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Talks with Docs: Marshall Baker, MD, MBA

Read Time: 3 minutes

Video transcript

I would say that if you go around the country and look at the number of centers that have this setup in the same way, you're talking about less than six, something like that. It's not a very large number of places that do this. 

Huntsman Cancer Institute presents Talks with Docs

My name is Marshall Baker. I am a hepatobiliary surgical oncologist, which means I specialize in pancreas and liver tumors, pancreas and liver cancers. I'm also the surgical director of the research program in liver oncology. 

What is complex foregut oncology?

Complex foregut oncology is, you know, cancers in the pancreas, bile ducts, liver, first part of the small intestine. It's what I would describe as an anatomically tight part of the body. There are a lot of crucial structures that are kind of in and around those organs that make it technically a little bit more difficult than probably other things that we do in surgical oncology. 

How has the treatment of these cancers improved since your training days?

It's changed a lot. I think the biggest couple of general areas that we've seen things change is I feel like in the outcomes from the operations that we do. So, over the course of my lifetime, the operations have, I think, grown in complexity. But the outcomes have gotten better. 

Some of that, I think, has to do with the field, and its growing understanding of the technical nuances of what we do. Some of it, I think, is also to do with the development of minimally invasive approaches to almost everything that we do and those have really kind of made patients' recoveries from these complex operations totally different than it was when I was in training growing up. They just tend to do so much better when you can kind of keep the incisions small and get the cancers out.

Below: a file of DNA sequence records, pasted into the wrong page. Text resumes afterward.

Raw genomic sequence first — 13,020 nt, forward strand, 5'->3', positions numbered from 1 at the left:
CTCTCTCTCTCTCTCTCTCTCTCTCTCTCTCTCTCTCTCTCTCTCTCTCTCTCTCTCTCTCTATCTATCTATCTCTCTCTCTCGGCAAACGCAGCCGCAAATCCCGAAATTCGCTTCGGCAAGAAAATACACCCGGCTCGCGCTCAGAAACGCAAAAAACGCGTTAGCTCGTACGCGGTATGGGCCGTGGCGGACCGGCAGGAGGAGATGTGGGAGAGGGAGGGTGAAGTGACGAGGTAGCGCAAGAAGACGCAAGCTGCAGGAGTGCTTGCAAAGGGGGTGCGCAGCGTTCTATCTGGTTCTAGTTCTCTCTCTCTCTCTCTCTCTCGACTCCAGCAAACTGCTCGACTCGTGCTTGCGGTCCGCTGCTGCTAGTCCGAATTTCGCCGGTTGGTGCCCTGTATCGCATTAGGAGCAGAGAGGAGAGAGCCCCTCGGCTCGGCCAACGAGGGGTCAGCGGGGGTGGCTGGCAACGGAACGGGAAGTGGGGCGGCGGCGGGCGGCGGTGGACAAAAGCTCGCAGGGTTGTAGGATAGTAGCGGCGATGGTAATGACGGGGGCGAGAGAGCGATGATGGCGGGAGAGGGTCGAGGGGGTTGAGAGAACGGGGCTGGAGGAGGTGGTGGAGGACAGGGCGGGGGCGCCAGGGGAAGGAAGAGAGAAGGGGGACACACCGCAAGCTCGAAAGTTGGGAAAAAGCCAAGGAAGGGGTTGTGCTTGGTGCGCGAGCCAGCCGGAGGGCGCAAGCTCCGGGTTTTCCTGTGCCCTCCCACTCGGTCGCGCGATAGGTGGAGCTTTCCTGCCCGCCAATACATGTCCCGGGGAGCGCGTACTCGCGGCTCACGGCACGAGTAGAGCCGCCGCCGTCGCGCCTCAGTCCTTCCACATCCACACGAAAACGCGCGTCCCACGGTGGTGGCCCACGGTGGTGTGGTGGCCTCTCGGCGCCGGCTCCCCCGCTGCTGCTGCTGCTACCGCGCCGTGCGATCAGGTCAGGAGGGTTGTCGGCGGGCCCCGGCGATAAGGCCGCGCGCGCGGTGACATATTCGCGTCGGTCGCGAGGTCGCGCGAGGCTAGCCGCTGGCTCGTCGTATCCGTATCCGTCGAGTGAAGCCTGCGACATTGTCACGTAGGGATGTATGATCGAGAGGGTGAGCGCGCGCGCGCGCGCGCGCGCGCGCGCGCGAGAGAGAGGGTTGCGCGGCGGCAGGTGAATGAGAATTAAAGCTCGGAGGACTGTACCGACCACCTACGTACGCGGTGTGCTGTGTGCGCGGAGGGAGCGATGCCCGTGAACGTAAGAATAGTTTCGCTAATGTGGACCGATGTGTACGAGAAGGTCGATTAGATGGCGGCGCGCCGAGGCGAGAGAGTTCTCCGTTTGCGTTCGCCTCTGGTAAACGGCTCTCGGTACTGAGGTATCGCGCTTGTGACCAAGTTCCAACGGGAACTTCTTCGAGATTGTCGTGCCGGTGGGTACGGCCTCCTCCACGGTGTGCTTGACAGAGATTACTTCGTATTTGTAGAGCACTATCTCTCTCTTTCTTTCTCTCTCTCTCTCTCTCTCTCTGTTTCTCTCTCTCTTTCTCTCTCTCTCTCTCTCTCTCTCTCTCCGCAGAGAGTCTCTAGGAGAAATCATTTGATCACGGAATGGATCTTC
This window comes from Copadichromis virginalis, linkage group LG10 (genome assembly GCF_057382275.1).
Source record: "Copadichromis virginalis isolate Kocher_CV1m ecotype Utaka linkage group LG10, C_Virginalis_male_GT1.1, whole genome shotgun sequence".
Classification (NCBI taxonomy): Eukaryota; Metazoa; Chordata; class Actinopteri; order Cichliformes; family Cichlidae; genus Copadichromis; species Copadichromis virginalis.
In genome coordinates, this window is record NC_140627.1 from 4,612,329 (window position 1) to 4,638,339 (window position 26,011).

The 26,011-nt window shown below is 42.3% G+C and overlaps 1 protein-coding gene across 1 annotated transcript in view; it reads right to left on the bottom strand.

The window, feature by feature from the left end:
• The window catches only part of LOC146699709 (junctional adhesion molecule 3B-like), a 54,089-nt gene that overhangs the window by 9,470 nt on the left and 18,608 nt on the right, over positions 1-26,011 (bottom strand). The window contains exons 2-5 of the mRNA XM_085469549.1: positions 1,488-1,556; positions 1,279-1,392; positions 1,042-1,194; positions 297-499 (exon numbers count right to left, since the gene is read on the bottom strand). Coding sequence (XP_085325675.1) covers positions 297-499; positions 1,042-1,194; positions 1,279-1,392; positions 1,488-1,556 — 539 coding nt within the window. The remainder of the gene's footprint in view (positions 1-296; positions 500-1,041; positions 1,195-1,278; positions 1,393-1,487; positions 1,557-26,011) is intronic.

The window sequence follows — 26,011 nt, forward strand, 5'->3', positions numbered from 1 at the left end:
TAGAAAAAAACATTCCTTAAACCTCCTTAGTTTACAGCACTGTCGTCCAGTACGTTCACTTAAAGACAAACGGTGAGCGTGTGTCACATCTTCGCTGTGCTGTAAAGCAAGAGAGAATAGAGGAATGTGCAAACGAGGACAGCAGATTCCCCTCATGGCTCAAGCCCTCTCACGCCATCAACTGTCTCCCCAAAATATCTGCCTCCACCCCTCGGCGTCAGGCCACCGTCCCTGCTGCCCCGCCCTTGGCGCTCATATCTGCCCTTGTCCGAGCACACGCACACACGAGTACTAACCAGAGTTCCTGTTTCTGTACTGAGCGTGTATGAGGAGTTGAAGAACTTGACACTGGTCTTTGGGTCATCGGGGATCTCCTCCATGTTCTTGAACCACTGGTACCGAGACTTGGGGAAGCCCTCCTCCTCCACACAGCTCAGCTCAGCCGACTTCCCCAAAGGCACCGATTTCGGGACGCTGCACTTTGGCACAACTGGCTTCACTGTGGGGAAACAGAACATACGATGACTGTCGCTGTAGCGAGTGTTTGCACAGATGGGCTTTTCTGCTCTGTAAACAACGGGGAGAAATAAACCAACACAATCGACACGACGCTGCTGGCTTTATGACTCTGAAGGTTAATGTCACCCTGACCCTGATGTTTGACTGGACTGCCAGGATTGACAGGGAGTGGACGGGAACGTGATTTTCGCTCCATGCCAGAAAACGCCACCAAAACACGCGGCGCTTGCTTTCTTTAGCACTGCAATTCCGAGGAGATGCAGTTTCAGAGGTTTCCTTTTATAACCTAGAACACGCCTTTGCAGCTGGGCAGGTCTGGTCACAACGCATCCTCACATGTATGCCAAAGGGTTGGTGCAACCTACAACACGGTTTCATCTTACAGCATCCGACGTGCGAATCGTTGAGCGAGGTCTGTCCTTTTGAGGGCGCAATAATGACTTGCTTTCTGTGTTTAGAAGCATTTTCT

What is the Liver Transplant Oncology Program?

The [Liver] Transplant Oncology Program is really one that is a collaboration between University of Utah transplant surgery and the Huntsman Cancer Institute surgical oncology and medical oncology groups. So, it's meant to help identify patients that would benefit from liver transplant that have cancers of different types. And we see mainly folks with primary liver cancer, but also patients with metastatic cancer from the colon and small intestine, other places that that we think might benefit from liver transplant. 

For the patient, I feel like you get a better discussion because the providers that would be making the decisions with the patient are all there in the same room together at the same time with the patient. So, you tend to have a much more robust conversation about what the pathology is, what the treatment course has been like to date, where we think the tumor is headed in terms of its potential to affect the rest of the patient, not just the liver. And so, I think you get a much better decision about whether or not transplant makes sense, versus surgical resection, versus more chemotherapy, or immunotherapy, versus other forms of liver-directed therapy. I would say that if you go around the country and look at the number of centers that have this set up in the same way, you're talking about less than six, something like that, it's not a very large number of places that do this. 

What makes Huntsman Cancer Institute unique?

I think the Huntsman Cancer Institute is a is a really unique, spectacular place. It's a place where patients have ease of access to world-class care. They walk in the door, it's very easy to navigate. 

There is a wide range of ancillary services that support them, and help make their trip through cancer care more comfortable, more psychologically supportive, but it's also a place that brings together world-class, surgical skill, world-class and incredibly intelligent researchers, medical oncologists, pathologists, interventional radiologists, all of whom are national, international leaders in their fields. So, you're just seeing state-of-the-art care that's innovating, as we're going through time.

Cancer touches all of us.